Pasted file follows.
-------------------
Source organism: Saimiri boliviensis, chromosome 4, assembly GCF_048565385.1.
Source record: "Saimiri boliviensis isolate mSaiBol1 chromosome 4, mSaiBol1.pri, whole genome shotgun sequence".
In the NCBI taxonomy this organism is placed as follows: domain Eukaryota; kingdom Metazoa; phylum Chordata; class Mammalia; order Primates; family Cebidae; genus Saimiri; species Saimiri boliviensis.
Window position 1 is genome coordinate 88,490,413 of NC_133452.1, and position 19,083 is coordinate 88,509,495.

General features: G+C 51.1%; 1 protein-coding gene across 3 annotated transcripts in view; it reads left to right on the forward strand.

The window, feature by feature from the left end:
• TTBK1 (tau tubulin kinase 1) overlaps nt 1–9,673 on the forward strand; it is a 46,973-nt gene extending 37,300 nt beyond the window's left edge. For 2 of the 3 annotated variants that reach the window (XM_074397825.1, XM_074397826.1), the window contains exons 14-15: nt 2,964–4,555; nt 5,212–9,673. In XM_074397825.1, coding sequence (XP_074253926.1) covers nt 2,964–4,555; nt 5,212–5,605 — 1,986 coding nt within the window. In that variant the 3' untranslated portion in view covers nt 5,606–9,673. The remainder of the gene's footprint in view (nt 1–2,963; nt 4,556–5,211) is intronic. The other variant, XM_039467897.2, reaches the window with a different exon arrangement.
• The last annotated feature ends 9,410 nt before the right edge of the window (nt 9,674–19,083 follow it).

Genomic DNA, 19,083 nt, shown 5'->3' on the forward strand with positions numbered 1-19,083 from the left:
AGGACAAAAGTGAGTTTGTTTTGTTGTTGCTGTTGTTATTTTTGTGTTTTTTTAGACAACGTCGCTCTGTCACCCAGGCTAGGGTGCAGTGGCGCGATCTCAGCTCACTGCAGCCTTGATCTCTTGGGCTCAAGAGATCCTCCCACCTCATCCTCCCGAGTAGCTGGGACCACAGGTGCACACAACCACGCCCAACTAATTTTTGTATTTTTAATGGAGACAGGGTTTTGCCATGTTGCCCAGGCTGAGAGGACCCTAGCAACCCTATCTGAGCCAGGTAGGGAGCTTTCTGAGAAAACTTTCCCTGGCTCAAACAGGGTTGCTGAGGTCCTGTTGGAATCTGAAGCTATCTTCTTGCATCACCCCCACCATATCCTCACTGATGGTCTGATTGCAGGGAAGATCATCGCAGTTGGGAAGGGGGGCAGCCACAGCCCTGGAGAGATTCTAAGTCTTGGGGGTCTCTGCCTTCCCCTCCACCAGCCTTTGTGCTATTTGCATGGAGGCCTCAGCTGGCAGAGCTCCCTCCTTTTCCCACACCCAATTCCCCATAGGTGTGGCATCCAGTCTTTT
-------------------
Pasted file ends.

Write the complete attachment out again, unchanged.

Source organism: Saimiri boliviensis, chromosome 4, assembly GCF_048565385.1.
Source record: "Saimiri boliviensis isolate mSaiBol1 chromosome 4, mSaiBol1.pri, whole genome shotgun sequence".
In the NCBI taxonomy this organism is placed as follows: domain Eukaryota; kingdom Metazoa; phylum Chordata; class Mammalia; order Primates; family Cebidae; genus Saimiri; species Saimiri boliviensis.
Window position 1 is genome coordinate 88,490,413 of NC_133452.1, and position 19,083 is coordinate 88,509,495.

General features: G+C 51.1%; 1 protein-coding gene across 3 annotated transcripts in view; it reads left to right on the forward strand.

The window, feature by feature from the left end:
• TTBK1 (tau tubulin kinase 1) overlaps nt 1–9,673 on the forward strand; it is a 46,973-nt gene extending 37,300 nt beyond the window's left edge. For 2 of the 3 annotated variants that reach the window (XM_074397825.1, XM_074397826.1), the window contains exons 14-15: nt 2,964–4,555; nt 5,212–9,673. In XM_074397825.1, coding sequence (XP_074253926.1) covers nt 2,964–4,555; nt 5,212–5,605 — 1,986 coding nt within the window. In that variant the 3' untranslated portion in view covers nt 5,606–9,673. The remainder of the gene's footprint in view (nt 1–2,963; nt 4,556–5,211) is intronic. The other variant, XM_039467897.2, reaches the window with a different exon arrangement.
• The last annotated feature ends 9,410 nt before the right edge of the window (nt 9,674–19,083 follow it).

Genomic DNA, 19,083 nt, shown 5'->3' on the forward strand with positions numbered 1-19,083 from the left:
AGGACAAAAGTGAGTTTGTTTTGTTGTTGCTGTTGTTATTTTTGTGTTTTTTTAGACAACGTCGCTCTGTCACCCAGGCTAGGGTGCAGTGGCGCGATCTCAGCTCACTGCAGCCTTGATCTCTTGGGCTCAAGAGATCCTCCCACCTCATCCTCCCGAGTAGCTGGGACCACAGGTGCACACAACCACGCCCAACTAATTTTTGTATTTTTAATGGAGACAGGGTTTTGCCATGTTGCCCAGGCTGAGAGGACCCTAGCAACCCTATCTGAGCCAGGTAGGGAGCTTTCTGAGAAAACTTTCCCTGGCTCAAACAGGGTTGCTGAGGTCCTGTTGGAATCTGAAGCTATCTTCTTGCATCACCCCCACCATATCCTCACTGATGGTCTGATTGCAGGGAAGATCATCGCAGTTGGGAAGGGGGGCAGCCACAGCCCTGGAGAGATTCTAAGTCTTGGGGGTCTCTGCCTTCCCCTCCACCAGCCTTTGTGCTATTTGCATGGAGGCCTCAGCTGGCAGAGCTCCCTCCTTTTCCCACACCCAATTCCCCATAGGTGTGGCATCCAGTCTTTT